You may be thinking that men are also inundated with unrealistic and biased advertising but don’t seem to be harmed to the same extent. And, though you’re right, it’s nowhere near the same. While advertising aimed at men is overly abilist and overly white, men are celebrated more for being who they are. Not that you guys aren’t being brainwashed, you’re just getting conditioned in a different way. You are being told how to behave in order to be deemed a “real man” with a huge emphasis on success, wealth, and power and the accessories that go with that lifestyle. You are also being told what to be attracted to. There’s an underlying current of misogynistic, homophobic, alpha-male machismo in everything aimed at men. Now imagine Robin Williams’ character in Good Will Hunting holding you tightly and whispering, “It’s not your fault, it’s not your fault. It’s not your fault!” fiercely into your ear. It’s okay to cry, despite what you’ve been taught. It’s healthy for all human beings to cry, even men.

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Now, what’s the solution to all of this? Well, do you happen to work in advertising? I think the first step is having many, many more healthy, real looking women in advertisements. Beyond that, maybe also refrain from patting yourself on the back when you feature a plus-size model or African American on your covers. If you want to help normalize something then you have to view it as normal and stop congratulating yourselves for things that you should just be doing anyway. While we’re at it, can we just get rid of terms like plus-size model, African, Latin or Asian American actress, female comic? How about just … model, actress, comic?  Doesn’t that feel better? And stop calling women brave when they don’t look like supermodels and wear bikinis to the beach or get photographed without makeup on. That’s the least brave thing about these women and you sound like idiots.

Here’s a seemingly small but important action we can all start today: stop complimenting women when you notice they’ve lost weight. For some reason, commenting and discussing a woman's weight is very common and it’s harmful. Weirdly, amidst the social norms of our creepy, polite society, it’s socially acceptable to openly talk about a woman’s weight. Women are often complimented when they lose pounds and chided when they put on a few. This gives the impression that we look better thinner and validates that suspicion in us even when we are losing weight because of unhealthy reasons. So stop doing that. Ding! The world’s a little bit better.

For those of you who have small in children in your lives, talk to your children of all genders about the dangers of advertising. Don’t let them watch commercials, and if you do, teach them to be critical consumers. Show them movies and books with strong female characters whose smarts, wit, and strengths are emphasized instead of their looks. Seek out narratives about male characters that aren’t entrenched in macho, emotionless stereotypes. Expose children to role models with healthy, normal bodies, as well as to people of color and LQBTQ individuals. You can’t control what they see when they leave the house but you can do your best to educate them and provide diverse resources.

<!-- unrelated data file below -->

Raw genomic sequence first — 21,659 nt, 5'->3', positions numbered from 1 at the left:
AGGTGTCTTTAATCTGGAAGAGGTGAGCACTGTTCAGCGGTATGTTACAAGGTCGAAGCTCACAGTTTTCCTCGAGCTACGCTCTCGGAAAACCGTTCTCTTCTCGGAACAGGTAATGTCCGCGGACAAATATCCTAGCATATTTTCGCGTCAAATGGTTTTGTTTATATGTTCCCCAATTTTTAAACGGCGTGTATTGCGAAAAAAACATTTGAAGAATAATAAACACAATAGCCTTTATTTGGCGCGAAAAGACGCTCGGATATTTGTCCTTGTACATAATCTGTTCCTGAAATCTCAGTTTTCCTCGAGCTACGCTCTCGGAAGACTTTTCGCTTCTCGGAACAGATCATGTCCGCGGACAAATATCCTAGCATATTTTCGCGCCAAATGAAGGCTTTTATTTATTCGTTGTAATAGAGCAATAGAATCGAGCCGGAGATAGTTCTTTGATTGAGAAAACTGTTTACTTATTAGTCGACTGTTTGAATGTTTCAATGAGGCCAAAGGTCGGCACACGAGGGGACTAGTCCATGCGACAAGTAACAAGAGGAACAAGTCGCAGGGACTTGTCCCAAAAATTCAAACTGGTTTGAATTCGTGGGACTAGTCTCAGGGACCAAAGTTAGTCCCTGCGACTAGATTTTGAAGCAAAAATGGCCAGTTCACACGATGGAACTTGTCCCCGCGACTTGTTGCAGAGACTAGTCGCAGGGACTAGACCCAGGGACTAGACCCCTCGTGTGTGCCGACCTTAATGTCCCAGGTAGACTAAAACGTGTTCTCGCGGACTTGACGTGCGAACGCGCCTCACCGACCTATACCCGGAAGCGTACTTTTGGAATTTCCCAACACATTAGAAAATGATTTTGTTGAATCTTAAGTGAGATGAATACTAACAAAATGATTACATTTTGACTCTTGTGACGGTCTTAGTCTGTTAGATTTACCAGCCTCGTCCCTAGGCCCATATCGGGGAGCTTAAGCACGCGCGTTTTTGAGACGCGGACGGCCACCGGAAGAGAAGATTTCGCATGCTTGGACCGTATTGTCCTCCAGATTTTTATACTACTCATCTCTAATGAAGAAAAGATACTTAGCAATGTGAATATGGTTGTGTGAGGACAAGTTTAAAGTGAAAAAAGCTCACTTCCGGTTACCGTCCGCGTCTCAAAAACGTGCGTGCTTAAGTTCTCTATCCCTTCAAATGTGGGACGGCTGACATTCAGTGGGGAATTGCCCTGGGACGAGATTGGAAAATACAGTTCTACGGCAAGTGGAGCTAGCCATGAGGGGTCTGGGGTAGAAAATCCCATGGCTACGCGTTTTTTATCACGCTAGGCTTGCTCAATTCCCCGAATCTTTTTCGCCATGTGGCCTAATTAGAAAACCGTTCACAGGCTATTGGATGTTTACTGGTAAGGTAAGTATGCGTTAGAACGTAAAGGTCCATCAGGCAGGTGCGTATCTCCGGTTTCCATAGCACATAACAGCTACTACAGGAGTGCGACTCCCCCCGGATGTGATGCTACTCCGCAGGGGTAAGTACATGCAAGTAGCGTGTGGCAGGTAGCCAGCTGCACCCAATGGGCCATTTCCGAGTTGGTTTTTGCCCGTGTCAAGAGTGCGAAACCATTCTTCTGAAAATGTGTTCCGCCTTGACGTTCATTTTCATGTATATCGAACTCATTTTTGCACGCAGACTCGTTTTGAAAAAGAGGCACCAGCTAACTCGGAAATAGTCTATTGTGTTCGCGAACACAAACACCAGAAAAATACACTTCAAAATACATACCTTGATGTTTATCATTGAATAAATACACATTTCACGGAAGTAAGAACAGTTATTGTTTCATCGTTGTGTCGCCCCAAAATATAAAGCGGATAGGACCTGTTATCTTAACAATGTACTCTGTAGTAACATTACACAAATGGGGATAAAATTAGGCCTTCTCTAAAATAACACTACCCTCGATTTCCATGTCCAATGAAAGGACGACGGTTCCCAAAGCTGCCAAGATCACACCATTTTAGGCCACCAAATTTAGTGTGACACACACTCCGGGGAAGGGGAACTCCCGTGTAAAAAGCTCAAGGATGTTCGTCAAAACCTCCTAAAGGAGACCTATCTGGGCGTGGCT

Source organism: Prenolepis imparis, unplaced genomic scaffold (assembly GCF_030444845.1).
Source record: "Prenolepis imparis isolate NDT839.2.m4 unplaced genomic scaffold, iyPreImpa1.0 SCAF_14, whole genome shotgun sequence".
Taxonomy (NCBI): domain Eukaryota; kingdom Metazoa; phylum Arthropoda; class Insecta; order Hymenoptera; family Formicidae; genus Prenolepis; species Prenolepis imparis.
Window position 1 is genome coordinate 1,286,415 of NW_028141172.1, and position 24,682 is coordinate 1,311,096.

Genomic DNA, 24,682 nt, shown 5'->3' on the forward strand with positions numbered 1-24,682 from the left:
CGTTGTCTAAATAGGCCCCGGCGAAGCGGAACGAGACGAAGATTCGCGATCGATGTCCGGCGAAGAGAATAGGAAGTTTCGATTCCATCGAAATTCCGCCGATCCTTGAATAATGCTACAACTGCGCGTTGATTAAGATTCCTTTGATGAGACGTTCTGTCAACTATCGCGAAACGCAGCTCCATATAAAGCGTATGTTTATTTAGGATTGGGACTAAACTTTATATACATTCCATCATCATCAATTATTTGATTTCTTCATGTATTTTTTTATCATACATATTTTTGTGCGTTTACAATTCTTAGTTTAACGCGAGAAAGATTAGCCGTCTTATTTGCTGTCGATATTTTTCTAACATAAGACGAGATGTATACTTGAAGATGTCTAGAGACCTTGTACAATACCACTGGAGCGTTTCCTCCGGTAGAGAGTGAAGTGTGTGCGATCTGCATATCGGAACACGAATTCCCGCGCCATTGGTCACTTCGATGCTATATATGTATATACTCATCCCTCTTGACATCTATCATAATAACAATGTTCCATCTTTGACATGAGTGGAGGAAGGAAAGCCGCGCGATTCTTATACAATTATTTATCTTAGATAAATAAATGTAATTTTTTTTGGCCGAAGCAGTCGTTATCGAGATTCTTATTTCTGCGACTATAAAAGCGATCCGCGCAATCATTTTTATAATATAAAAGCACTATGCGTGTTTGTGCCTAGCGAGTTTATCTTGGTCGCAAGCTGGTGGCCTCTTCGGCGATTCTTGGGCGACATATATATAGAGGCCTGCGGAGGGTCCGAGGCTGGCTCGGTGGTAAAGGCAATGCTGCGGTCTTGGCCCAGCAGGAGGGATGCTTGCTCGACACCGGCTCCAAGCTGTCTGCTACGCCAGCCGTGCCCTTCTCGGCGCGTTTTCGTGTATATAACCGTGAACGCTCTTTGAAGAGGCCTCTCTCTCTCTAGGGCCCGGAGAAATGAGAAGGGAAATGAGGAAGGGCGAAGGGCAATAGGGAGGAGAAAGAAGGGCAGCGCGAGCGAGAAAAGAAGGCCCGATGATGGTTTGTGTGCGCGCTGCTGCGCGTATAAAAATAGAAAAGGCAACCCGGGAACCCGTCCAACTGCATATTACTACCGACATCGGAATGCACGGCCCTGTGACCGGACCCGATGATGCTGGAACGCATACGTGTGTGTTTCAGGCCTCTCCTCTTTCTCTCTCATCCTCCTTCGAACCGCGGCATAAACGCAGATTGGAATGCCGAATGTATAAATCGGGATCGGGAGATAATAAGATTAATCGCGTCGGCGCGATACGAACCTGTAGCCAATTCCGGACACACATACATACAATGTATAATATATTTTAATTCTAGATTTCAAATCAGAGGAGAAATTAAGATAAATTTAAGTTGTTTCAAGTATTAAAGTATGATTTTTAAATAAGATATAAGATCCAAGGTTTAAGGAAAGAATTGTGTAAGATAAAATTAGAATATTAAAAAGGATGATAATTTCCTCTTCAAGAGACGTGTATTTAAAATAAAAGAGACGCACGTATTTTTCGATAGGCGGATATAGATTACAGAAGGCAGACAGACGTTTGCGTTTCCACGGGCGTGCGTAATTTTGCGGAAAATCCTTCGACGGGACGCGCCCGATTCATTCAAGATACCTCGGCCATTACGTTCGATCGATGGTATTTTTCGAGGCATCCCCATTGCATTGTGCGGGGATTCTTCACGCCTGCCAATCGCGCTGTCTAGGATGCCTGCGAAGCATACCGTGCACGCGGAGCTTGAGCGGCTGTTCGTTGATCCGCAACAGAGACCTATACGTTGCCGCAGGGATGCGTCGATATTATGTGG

Finally: Why do compliments about our physical appearance, as women, validate us so much? In short, compliments validate literally anyone! But, in particular, compliments to women validate because we are taught to be insecure about our bodies from day one, and we are insecure about our bodies largely because of the media and the bullshit stories they tell us. I, personally, have many insecurities that I know are crazy but which bother me more than I care to admit. Things like my hair, my slightly lopsided breasts, my waist to hip ratio. It embarrasses me, as an intelligent woman who is aware of why I feel this way, to feel this way. So, when someone compliments me, I take that compliment and put it in my back pocket. Every time that ugly beast of insecurity threatens to ruin my day, I retrieve that compliment and choose to believe it instead of my wildly irrational mind. Now, why can’t I just believe myself? Fuck if I know! It’s very confusing and depressing, but I’m working on it.

So there you have it. We are all being controlled, and there is no such thing free will. But maybe we can help the next generation. Maybe we can tell better stories. And maybe we can all be a bit more empathetic and gentle with ourselves and others. Hope that cleared things up. And may the odds be ever in your favor!

 

Sincerely,

 

A Woman